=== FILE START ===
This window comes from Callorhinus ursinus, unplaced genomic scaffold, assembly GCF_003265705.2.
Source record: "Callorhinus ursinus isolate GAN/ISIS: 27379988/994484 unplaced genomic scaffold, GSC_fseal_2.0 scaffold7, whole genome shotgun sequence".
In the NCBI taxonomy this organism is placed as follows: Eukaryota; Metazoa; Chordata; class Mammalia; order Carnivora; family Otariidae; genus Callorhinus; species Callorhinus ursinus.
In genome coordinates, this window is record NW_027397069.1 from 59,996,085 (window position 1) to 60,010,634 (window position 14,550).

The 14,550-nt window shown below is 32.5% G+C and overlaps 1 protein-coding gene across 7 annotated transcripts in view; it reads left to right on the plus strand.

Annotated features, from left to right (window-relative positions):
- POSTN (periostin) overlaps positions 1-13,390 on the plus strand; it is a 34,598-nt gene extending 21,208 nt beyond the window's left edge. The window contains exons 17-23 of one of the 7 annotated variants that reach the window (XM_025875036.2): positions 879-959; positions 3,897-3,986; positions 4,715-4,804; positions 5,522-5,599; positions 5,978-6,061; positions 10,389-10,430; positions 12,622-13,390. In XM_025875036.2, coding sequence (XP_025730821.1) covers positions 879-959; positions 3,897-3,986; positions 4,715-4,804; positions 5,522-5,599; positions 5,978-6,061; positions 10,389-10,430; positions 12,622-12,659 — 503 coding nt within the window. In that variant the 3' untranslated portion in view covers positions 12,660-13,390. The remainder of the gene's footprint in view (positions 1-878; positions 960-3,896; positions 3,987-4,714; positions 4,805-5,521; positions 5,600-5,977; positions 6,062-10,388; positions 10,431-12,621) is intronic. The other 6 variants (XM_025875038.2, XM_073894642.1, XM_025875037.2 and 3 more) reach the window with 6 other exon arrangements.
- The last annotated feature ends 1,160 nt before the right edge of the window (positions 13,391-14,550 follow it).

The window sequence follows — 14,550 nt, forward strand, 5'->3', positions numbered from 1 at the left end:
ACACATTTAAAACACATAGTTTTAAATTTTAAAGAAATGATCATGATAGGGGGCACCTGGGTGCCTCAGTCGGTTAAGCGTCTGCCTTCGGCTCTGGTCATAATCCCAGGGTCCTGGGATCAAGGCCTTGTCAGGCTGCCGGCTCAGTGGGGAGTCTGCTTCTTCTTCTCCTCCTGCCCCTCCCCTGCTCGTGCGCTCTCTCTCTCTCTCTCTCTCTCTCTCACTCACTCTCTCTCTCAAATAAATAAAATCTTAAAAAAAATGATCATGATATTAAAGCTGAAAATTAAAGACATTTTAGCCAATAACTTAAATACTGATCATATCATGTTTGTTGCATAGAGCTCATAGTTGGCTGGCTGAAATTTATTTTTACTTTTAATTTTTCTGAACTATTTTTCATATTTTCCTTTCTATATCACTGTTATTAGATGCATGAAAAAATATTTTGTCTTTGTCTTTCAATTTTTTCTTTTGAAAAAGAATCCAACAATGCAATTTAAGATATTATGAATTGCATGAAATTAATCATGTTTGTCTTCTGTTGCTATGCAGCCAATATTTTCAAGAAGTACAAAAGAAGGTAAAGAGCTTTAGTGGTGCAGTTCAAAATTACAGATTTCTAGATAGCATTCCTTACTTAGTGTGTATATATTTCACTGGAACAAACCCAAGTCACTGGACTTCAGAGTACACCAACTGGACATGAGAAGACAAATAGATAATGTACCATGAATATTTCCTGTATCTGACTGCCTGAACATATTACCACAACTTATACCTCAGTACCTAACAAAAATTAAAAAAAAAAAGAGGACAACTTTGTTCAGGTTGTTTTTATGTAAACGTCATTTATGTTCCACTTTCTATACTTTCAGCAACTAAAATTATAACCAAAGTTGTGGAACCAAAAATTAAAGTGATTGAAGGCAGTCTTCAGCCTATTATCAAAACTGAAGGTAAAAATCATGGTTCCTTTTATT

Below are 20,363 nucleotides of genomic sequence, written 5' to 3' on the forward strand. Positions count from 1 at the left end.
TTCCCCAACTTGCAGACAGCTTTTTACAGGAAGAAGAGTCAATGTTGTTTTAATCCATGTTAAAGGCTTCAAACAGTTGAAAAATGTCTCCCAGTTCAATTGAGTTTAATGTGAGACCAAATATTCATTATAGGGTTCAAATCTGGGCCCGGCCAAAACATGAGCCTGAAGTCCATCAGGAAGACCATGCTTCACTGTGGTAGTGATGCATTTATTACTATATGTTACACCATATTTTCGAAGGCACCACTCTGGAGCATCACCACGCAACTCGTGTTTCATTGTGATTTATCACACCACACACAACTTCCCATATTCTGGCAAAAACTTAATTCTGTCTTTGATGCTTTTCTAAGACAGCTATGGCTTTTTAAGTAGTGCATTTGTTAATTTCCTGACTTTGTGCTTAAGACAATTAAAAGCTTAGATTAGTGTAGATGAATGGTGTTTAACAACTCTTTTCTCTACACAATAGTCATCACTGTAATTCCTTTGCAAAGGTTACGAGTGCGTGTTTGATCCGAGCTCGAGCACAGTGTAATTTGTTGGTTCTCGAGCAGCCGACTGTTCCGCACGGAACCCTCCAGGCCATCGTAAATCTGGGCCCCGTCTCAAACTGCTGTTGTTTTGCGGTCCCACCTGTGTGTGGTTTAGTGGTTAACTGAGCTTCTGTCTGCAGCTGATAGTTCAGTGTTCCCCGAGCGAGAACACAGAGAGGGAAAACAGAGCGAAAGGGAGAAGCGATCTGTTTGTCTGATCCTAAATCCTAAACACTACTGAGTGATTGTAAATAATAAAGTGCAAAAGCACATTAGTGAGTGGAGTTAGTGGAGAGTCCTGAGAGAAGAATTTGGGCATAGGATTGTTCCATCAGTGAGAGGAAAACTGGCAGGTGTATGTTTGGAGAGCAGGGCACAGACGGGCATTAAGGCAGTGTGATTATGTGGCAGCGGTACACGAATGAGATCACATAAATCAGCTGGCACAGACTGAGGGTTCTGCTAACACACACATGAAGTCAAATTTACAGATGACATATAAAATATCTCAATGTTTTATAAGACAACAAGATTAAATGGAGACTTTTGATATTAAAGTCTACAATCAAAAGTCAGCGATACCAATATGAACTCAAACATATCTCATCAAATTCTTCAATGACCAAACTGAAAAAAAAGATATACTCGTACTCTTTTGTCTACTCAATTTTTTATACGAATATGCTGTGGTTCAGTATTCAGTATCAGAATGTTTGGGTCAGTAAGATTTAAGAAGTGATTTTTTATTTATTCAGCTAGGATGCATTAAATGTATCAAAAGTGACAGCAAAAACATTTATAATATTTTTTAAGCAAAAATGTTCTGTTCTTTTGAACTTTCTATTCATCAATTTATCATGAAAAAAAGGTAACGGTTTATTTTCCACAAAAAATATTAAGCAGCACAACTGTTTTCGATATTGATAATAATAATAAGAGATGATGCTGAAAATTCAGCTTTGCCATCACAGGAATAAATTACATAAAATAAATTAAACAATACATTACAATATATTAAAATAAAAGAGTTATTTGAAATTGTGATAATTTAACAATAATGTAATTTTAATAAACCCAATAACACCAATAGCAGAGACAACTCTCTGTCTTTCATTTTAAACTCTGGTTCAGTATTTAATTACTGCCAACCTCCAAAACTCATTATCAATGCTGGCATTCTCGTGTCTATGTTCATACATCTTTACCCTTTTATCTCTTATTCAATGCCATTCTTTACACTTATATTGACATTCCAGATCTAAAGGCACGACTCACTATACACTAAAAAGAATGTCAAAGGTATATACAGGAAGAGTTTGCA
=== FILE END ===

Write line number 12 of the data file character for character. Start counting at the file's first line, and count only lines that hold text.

TTCCCCAACTTGCAGACAGCTTTTTACAGGAAGAAGAGTCAATGTTGTTTTAATCCATGTTAAAGGCTTCAAACAGTTGAAAAATGTCTCCCAGTTCAATTGAGTTTAATGTGAGACCAAATATTCATTATAGGGTTCAAATCTGGGCCCGGCCAAAACATGAGCCTGAAGTCCATCAGGAAGACCATGCTTCACTGTGGTAGTGATGCATTTATTACTATATGTTACACCATATTTTCGAAGGCACCACTCTGGAGCATCACCACGCAACTCGTGTTTCATTGTGATTTATCACACCACACACAACTTCCCATATTCTGGCAAAAACTTAATTCTGTCTTTGATGCTTTTCTAAGACAGCTATGGCTTTTTAAGTAGTGCATTTGTTAATTTCCTGACTTTGTGCTTAAGACAATTAAAAGCTTAGATTAGTGTAGATGAATGGTGTTTAACAACTCTTTTCTCTACACAATAGTCATCACTGTAATTCCTTTGCAAAGGTTACGAGTGCGTGTTTGATCCGAGCTCGAGCACAGTGTAATTTGTTGGTTCTCGAGCAGCCGACTGTTCCGCACGGAACCCTCCAGGCCATCGTAAATCTGGGCCCCGTCTCAAACTGCTGTTGTTTTGCGGTCCCACCTGTGTGTGGTTTAGTGGTTAACTGAGCTTCTGTCTGCAGCTGATAGTTCAGTGTTCCCCGAGCGAGAACACAGAGAGGGAAAACAGAGCGAAAGGGAGAAGCGATCTGTTTGTCTGATCCTAAATCCTAAACACTACTGAGTGATTGTAAATAATAAAGTGCAAAAGCACATTAGTGAGTGGAGTTAGTGGAGAGTCCTGAGAGAAGAATTTGGGCATAGGATTGTTCCATCAGTGAGAGGAAAACTGGCAGGTGTATGTTTGGAGAGCAGGGCACAGACGGGCATTAAGGCAGTGTGATTATGTGGCAGCGGTACACGAATGAGATCACATAAATCAGCTGGCACAGACTGAGGGTTCTGCTAACACACACATGAAGTCAAATTTACAGATGACATATAAAATATCTCAATGTTTTATAAGACAACAAGATTAAATGGAGACTTTTGATATTAAAGTCTACAATCAAAAGTCAGCGATACCAATATGAACTCAAACATATCTCATCAAATTCTTCAATGACCAAACTGAAAAAAAAGATATACTCGTACTCTTTTGTCTACTCAATTTTTTATACGAATATGCTGTGGTTCAGTATTCAGTATCAGAATGTTTGGGTCAGTAAGATTTAAGAAGTGATTTTTTATTTATTCAGCTAGGATGCATTAAATGTATCAAAAGTGACAGCAAAAACATTTATAATATTTTTTAAGCAAAAATGTTCTGTTCTTTTGAACTTTCTATTCATCAATTTATCATGAAAAAAAGGTAACGGTTTATTTTCCACAAAAAATATTAAGCAGCACAACTGTTTTCGATATTGATAATAATAATAAGAGATGATGCTGAAAATTCAGCTTTGCCATCACAGGAATAAATTACATAAAATAAATTAAACAATACATTACAATATATTAAAATAAAAGAGTTATTTGAAATTGTGATAATTTAACAATAATGTAATTTTAATAAACCCAATAACACCAATAGCAGAGACAACTCTCTGTCTTTCATTTTAAACTCTGGTTCAGTATTTAATTACTGCCAACCTCCAAAACTCATTATCAATGCTGGCATTCTCGTGTCTATGTTCATACATCTTTACCCTTTTATCTCTTATTCAATGCCATTCTTTACACTTATATTGACATTCCAGATCTAAAGGCACGACTCACTATACACTAAAAAGAATGTCAAAGGTATATACAGGAAGAGTTTGCA